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Mainstream, VOL LIX No 1, New Delhi, December 19, 2020

India’s 21st century dungeons | John Dayal

Saturday 19 December 2020, by John Dayal

A little plastic hollow straw, much like you’d get with you fresh tender coconut or cold rink at a roadside vendor’s, has focused world attention not just on the vagaries of the law of the land and its courts, but even more on the conditions in the prisons in India.
It took several weeks for 83 year old Jesuit Stan Swamy - in prison as a mere suspect in a trumped up conspiracy called the Bhima-Koregaon Case, not yet an undertrial, and certainly not a convict - to get the plastic drinking straw he needs to take a sip of water or of tea because his Parkinson’s disease afflicted hands can bare hold the cup.
It has taken a few years and many appeals in courts for Delhi University Associate professor G Saibaba, a wheelchair bound paraplegic who needs the assistance of two fellow prisoners to go to the toilet, seeking treatment he needs if he is not to die in his cell. His plaintive cry has gone unheard. He is an accused in a different conspiracy, not for triggering off a bomb blast, but for being an intellectual supporter of political militants opposed to the state.

A third activist, Gautam Navlakha, now in jail, also in the Koregaon case, has been denied a pair of spectacles which he wore when he was arrested, but have been taken away from him by someone in prison. He is all btu blind. without them. A pair of glasses sent by his family have not been received by the jail authorities.

These three cases beg many questions of the State, but this is about the situation in Indian jails where people on the verge of death, doddering octanediones and youth arrested on mere suspicion because they professed a certain religious, caste or ethnic identity, serve more than the sentence they would have merited if they were indeed guilty of the crimes for which they are now in custody.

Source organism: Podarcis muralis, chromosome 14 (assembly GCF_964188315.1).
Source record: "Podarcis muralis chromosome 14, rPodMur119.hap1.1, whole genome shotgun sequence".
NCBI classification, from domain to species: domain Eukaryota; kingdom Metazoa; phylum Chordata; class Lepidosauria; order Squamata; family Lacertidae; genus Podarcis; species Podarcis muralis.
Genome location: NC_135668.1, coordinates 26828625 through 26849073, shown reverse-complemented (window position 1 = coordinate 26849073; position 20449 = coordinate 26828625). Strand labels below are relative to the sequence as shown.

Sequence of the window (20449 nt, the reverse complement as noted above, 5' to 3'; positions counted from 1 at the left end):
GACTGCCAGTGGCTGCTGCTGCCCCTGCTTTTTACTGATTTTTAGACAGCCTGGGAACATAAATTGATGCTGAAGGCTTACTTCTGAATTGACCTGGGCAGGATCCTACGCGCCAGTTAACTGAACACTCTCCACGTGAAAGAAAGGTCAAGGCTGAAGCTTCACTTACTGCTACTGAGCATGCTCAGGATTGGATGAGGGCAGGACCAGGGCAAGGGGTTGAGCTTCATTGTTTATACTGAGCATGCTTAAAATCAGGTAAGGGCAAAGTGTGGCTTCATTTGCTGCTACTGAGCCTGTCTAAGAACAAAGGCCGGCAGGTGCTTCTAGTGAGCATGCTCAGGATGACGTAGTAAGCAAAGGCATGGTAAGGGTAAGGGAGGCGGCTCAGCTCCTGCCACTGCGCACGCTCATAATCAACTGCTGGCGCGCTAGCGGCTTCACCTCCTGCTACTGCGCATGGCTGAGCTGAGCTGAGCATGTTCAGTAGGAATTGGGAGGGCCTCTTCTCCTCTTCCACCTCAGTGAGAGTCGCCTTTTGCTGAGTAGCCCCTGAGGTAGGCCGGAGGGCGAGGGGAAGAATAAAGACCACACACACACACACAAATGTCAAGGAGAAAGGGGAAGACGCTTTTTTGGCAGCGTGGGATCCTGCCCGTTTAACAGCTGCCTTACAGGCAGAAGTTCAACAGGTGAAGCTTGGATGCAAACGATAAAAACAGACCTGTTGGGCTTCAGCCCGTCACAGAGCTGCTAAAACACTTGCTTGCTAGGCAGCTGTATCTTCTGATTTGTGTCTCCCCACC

Government is tardy with revealing data, any data, much less that which will expose inhumanity, or indeed state criminality and culpability, as would be the case of prison conditions. The only official fata is that released by the National Crime Research Bureau. Despite the internet, digitizing of all police stations and courts, the recourse to artificial intelligence number crunching computers, the 2019 Prison Statistics India data gives the figures of 2018. We will always be two years behind in information, as a default situation.

In 2018, therefore, we are told there were 1,350 prions, up from 1,339 the previous year. These 1,350 prions had a capacity of holding - for want of another term - 4,03,739 human beings. But they held 4,78,600 persons, almost 20% more than their capacity. The big prisons in major towns of the bigger states had actually a much higher density on inmates.

The 1,350 prisons in the country consist of 617 Sub Jails, 410 District Jails, 144 Central Jails, 86 Open Jails, 41 Special Jails, 31 Women Jails, 19 Borstal School and 2 Other than the above Jails. The highest number of jails was reported in Rajasthan (144) followed by Tamil Nadu (141), Madhya Pradesh (131), Andhra Pradesh (106), Karnataka (104) and Odisha (91). These Six (6) States together cover 53.11 % of total jails in the country as on 31st December, 2019, according to the Bureau’s Executive summary of the data. Delhi has 14 Central jails, the highest in the country. Uttar Pradesh, India’s largest state has 62 district jails.